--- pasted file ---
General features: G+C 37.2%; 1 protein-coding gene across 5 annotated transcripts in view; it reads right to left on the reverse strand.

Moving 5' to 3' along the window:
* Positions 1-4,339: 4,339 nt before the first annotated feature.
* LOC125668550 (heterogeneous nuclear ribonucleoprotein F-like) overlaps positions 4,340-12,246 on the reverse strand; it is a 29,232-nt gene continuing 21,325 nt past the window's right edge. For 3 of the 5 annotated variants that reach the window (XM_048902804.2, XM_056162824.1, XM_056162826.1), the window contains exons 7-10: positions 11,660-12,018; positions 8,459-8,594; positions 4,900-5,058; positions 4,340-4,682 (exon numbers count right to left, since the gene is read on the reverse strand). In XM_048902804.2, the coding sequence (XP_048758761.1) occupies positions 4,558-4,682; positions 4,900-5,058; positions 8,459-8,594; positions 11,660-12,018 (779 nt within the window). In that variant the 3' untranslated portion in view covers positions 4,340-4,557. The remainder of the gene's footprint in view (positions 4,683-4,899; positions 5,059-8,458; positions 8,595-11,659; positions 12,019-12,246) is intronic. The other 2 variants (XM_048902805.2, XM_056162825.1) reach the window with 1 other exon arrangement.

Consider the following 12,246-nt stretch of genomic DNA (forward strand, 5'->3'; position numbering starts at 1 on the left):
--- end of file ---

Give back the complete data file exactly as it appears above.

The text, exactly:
General features: G+C 37.2%; 1 protein-coding gene across 5 annotated transcripts in view; it reads right to left on the reverse strand.

Moving 5' to 3' along the window:
* Positions 1-4,339: 4,339 nt before the first annotated feature.
* LOC125668550 (heterogeneous nuclear ribonucleoprotein F-like) overlaps positions 4,340-12,246 on the reverse strand; it is a 29,232-nt gene continuing 21,325 nt past the window's right edge. For 3 of the 5 annotated variants that reach the window (XM_048902804.2, XM_056162824.1, XM_056162826.1), the window contains exons 7-10: positions 11,660-12,018; positions 8,459-8,594; positions 4,900-5,058; positions 4,340-4,682 (exon numbers count right to left, since the gene is read on the reverse strand). In XM_048902804.2, the coding sequence (XP_048758761.1) occupies positions 4,558-4,682; positions 4,900-5,058; positions 8,459-8,594; positions 11,660-12,018 (779 nt within the window). In that variant the 3' untranslated portion in view covers positions 4,340-4,557. The remainder of the gene's footprint in view (positions 4,683-4,899; positions 5,059-8,458; positions 8,595-11,659; positions 12,019-12,246) is intronic. The other 2 variants (XM_048902805.2, XM_056162825.1) reach the window with 1 other exon arrangement.

Consider the following 12,246-nt stretch of genomic DNA (forward strand, 5'->3'; position numbering starts at 1 on the left):